Putting women in combat is a bad idea because of “emotions that are involved.” Women’s “emotions” may render them unworthy soldiers and thus not fit for the battlefield, according to the former Pennsylvania senator. “People naturally may do things that may not be in the interests of the mission because of other types of emotions that are involved,” Santorum said after the Pentagon eased restrictions on women in combat in 2012. He has also made dire warnings about what would happen to the military after Don’t Ask Don’t Tell was repealed and gays were allowed to openly serve.

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Stop Calling the TPP a Trade Agreement – It Isn’t

Dave Johnson

Dave Johnson Fellow, Campaign for America's Future

Stop Calling the TPP a Trade Agreement – It Isn’t

This is a message to activists trying to fight the Trans-Pacific Partnership (TPP). Stop calling the TPP a “trade” agreement. TPP is a corporate/investor rights agreement, not a “trade” agreement. “Trade” is a good thing; TPP is not. Every time you use the word “trade” in association with the TPP, you are helping the other side.

“Trade” is a propaganda word. It short-circuits thinking. People hear “trade” and the brain stops working. People think, “Of course, trade is good.” And that ends the discussion.

Calling TPP a “trade” agreement lets the pro-TPP people argue that TPP is about trade instead of what it is really about. It diverts attention from the real problem. It enables advocates to say things like, “95 percent of the world lives outside the U.S.” as if that has anything to do with TPP. It lets them say, “We know that exports support American jobs” to sell a corporate rights agreement. It enables them to say nonsense like this about a corporate rights agreement designed to send American jobs to Vietnam so a few “investors” can pocket the wage difference: “Exports of U.S. goods and services supported an estimated 9.8 million American jobs, including 25 percent of all manufacturing jobs … and those export-supported jobs pay 13 to 18 percent higher than the national average wage.”

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Making the Economy Work for the Many, Not the Few -- Step 2: Make Work Family Friendly

Robert Reich

Robert Reich Former U.S. Secretary of Labor, Professor at Berkeley

Making the Economy Work for the Many, Not the Few -- Step 2: Make Work Family Friendly

No one should have to choose between providing for your family and being a good parent. Yet "family-friendly" work is still a pipe dream.

Today most parents are also wage earners, whether in a two-parent or single-parent household. Politicians talk a lot about the importance of family, but must do a better job delivering.


- Require that women receive equal pay for equal work.

- Require employers provide predictable hours so workers can plan to be home when their family needs them.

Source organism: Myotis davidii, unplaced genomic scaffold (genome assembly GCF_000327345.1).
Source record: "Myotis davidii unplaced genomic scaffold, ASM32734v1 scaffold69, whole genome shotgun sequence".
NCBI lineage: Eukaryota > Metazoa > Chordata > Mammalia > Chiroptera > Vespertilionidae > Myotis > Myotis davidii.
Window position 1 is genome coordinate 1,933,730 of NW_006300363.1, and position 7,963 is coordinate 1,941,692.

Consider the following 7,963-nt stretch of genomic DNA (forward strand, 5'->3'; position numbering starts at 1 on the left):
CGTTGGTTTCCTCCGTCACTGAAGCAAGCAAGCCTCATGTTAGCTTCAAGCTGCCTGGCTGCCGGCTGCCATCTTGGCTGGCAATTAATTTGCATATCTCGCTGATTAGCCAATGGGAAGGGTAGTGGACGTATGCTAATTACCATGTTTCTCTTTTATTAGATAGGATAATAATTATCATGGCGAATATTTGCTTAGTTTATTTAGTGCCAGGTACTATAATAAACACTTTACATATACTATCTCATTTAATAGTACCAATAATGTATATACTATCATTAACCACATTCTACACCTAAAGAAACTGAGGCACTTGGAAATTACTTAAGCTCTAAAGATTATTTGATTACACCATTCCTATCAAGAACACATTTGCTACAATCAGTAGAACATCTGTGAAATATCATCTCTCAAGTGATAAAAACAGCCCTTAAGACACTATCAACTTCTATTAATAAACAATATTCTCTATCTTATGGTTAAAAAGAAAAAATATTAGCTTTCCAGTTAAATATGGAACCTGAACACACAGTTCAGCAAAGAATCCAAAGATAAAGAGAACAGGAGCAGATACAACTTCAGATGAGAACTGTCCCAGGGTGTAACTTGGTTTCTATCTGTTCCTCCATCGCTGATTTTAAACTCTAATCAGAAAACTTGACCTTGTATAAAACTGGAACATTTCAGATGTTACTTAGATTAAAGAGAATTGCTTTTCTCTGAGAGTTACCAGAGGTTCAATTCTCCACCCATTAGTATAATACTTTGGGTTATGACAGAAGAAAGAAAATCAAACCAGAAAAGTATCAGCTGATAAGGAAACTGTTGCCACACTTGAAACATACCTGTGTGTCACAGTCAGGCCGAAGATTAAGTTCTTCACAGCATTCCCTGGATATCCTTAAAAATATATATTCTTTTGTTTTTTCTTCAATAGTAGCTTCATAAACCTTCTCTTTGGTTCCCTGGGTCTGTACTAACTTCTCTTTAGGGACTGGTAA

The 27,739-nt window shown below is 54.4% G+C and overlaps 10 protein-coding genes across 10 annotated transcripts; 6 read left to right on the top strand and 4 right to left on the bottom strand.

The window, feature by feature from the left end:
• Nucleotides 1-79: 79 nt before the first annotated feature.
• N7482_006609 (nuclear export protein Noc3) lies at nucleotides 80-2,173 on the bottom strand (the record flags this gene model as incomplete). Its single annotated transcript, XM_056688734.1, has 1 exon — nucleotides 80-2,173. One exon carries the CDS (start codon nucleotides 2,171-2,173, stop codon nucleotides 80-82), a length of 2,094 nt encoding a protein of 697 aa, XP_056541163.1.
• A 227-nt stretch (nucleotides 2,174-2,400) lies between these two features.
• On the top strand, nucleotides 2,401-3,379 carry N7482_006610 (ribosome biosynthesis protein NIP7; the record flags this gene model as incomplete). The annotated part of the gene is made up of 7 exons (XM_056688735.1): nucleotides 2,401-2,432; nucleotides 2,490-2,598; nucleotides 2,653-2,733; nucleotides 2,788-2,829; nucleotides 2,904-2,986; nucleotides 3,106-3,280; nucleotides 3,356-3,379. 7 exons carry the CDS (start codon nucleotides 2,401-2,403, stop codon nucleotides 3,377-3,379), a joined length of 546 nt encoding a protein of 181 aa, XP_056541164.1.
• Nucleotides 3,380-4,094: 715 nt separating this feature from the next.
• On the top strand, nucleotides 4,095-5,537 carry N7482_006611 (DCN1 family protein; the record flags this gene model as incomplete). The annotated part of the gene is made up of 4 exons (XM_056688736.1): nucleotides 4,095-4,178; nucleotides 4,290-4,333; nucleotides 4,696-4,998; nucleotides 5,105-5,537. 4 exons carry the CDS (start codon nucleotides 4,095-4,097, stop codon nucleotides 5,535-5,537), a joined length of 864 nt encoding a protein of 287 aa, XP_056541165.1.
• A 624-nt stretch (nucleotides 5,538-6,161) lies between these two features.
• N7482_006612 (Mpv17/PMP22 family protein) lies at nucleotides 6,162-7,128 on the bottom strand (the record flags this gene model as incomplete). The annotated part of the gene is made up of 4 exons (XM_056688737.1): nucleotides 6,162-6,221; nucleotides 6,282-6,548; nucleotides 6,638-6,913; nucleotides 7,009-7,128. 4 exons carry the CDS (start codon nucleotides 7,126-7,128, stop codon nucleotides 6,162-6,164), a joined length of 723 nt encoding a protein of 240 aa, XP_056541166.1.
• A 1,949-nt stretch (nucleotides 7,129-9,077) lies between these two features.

- Provide universal childcare -- pre-school and after-school -- financed by employers and taxpayers.

- Require that employers offer paid family and medical leave.

The richest nation in the world should enable its workers to be good parents. Family-friendly work isn't a luxury. People who work hard deserve to make more than a decent living. They and their families deserve a decent life.


This has been reposted from The Huffington Post.

Tame Wall Street So Workers Aren’t Ravaged

Tame Wall Street So Workers Aren’t Ravaged

Union Matters

Fantasy Politics

Bashing liberals is a time-honored sport on the far right.  Bashing the Clintons can therefore legitimately be compared to fantasy baseball.  In each of these, one can construct one’s own reality, related to facts no more than one wishes.

A major-league example of Clinton bashing is the book Clinton Cash, by Peter Schweizer, founder of the Government Accountability Institute.  Mr. Schweizer is a conservative with a history of getting it wrong.  According to Media Matters, his most recent work continues that tradition.

Right-wing snark of recent years, like the purple-heart Band-Aids that mocked John Kerry’s Presidential candidacy in 2004, has often been funded by uber-wealthy conservatives.  In the case of Clinton Cash, the folks behind the screen are, apparently, the Koch Brothers.

These siblings are no slouches when it comes to keeping conservative causes afloat; their efforts have included bankrolling the campaign to prevent the recall of Wisconsin Gov. Scott Walker.  Operating as they do so far under the radar, the Koch Brothers’ efforts to distort the information that underlies our electoral process might seem almost impossible to overcome.  But they’re mot.

Not even the Koch Brothers have enough money to outstrip the votes of millions of motivated Americans.